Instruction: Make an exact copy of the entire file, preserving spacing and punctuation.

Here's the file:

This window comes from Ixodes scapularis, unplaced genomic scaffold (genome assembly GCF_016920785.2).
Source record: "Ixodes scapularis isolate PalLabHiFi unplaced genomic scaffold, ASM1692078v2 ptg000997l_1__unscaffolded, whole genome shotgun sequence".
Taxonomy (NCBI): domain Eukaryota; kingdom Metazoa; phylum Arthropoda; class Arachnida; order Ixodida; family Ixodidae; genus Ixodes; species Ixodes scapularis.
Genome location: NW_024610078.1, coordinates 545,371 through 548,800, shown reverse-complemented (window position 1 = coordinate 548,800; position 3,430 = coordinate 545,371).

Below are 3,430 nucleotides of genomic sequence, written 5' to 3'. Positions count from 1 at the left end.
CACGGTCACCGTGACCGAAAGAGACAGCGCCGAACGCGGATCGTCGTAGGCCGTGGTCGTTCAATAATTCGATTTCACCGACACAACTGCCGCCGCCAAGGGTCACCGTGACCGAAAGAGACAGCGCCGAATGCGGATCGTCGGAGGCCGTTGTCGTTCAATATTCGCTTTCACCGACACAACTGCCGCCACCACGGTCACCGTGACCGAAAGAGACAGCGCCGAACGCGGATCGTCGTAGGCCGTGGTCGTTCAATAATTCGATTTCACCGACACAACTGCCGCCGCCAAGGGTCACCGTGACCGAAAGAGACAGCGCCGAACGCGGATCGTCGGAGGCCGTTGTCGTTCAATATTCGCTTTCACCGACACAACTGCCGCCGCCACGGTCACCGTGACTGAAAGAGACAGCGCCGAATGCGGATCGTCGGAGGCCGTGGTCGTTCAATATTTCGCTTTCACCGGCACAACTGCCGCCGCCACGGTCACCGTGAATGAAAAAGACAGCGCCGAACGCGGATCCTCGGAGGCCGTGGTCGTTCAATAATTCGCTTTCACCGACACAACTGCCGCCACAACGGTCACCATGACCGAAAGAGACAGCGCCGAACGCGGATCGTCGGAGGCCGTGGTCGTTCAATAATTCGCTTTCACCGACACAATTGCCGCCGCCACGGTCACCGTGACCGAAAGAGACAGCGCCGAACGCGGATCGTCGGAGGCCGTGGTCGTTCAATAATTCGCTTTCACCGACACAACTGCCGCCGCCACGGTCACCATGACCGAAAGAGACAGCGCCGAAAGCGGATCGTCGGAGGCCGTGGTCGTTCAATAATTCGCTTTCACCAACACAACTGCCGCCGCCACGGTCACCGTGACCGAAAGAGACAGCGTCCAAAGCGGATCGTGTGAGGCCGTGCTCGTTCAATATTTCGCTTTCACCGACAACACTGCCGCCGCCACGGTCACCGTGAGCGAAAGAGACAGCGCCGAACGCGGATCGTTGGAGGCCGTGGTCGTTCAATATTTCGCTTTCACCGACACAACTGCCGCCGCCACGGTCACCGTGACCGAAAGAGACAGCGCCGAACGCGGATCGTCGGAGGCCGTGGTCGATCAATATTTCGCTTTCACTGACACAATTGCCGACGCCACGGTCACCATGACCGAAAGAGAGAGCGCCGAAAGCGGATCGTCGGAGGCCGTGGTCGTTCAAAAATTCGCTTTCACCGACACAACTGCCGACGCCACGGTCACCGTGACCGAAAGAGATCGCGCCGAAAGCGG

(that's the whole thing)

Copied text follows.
This window comes from Ixodes scapularis, unplaced genomic scaffold (genome assembly GCF_016920785.2).
Source record: "Ixodes scapularis isolate PalLabHiFi unplaced genomic scaffold, ASM1692078v2 ptg000997l_1__unscaffolded, whole genome shotgun sequence".
Taxonomy (NCBI): domain Eukaryota; kingdom Metazoa; phylum Arthropoda; class Arachnida; order Ixodida; family Ixodidae; genus Ixodes; species Ixodes scapularis.
Genome location: NW_024610078.1, coordinates 545,371 through 548,800, shown reverse-complemented (window position 1 = coordinate 548,800; position 3,430 = coordinate 545,371).

Below are 3,430 nucleotides of genomic sequence, written 5' to 3'. Positions count from 1 at the left end.
CACGGTCACCGTGACCGAAAGAGACAGCGCCGAACGCGGATCGTCGTAGGCCGTGGTCGTTCAATAATTCGATTTCACCGACACAACTGCCGCCGCCAAGGGTCACCGTGACCGAAAGAGACAGCGCCGAATGCGGATCGTCGGAGGCCGTTGTCGTTCAATATTCGCTTTCACCGACACAACTGCCGCCACCACGGTCACCGTGACCGAAAGAGACAGCGCCGAACGCGGATCGTCGTAGGCCGTGGTCGTTCAATAATTCGATTTCACCGACACAACTGCCGCCGCCAAGGGTCACCGTGACCGAAAGAGACAGCGCCGAACGCGGATCGTCGGAGGCCGTTGTCGTTCAATATTCGCTTTCACCGACACAACTGCCGCCGCCACGGTCACCGTGACTGAAAGAGACAGCGCCGAATGCGGATCGTCGGAGGCCGTGGTCGTTCAATATTTCGCTTTCACCGGCACAACTGCCGCCGCCACGGTCACCGTGAATGAAAAAGACAGCGCCGAACGCGGATCCTCGGAGGCCGTGGTCGTTCAATAATTCGCTTTCACCGACACAACTGCCGCCACAACGGTCACCATGACCGAAAGAGACAGCGCCGAACGCGGATCGTCGGAGGCCGTGGTCGTTCAATAATTCGCTTTCACCGACACAATTGCCGCCGCCACGGTCACCGTGACCGAAAGAGACAGCGCCGAACGCGGATCGTCGGAGGCCGTGGTCGTTCAATAATTCGCTTTCACCGACACAACTGCCGCCGCCACGGTCACCATGACCGAAAGAGACAGCGCCGAAAGCGGATCGTCGGAGGCCGTGGTCGTTCAATAATTCGCTTTCACCAACACAACTGCCGCCGCCACGGTCACCGTGACCGAAAGAGACAGCGTCCAAAGCGGATCGTGTGAGGCCGTGCTCGTTCAATATTTCGCTTTCACCGACAACACTGCCGCCGCCACGGTCACCGTGAGCGAAAGAGACAGCGCCGAACGCGGATCGTTGGAGGCCGTGGTCGTTCAATATTTCGCTTTCACCGACACAACTGCCGCCGCCACGGTCACCGTGACCGAAAGAGACAGCGCCGAACGCGGATCGTCGGAGGCCGTGGTCGATCAATATTTCGCTTTCACTGACACAATTGCCGACGCCACGGTCACCATGACCGAAAGAGAGAGCGCCGAAAGCGGATCGTCGGAGGCCGTGGTCGTTCAAAAATTCGCTTTCACCGACACAACTGCCGACGCCACGGTCACCGTGACCGAAAGAGATCGCGCCGAAAGCGG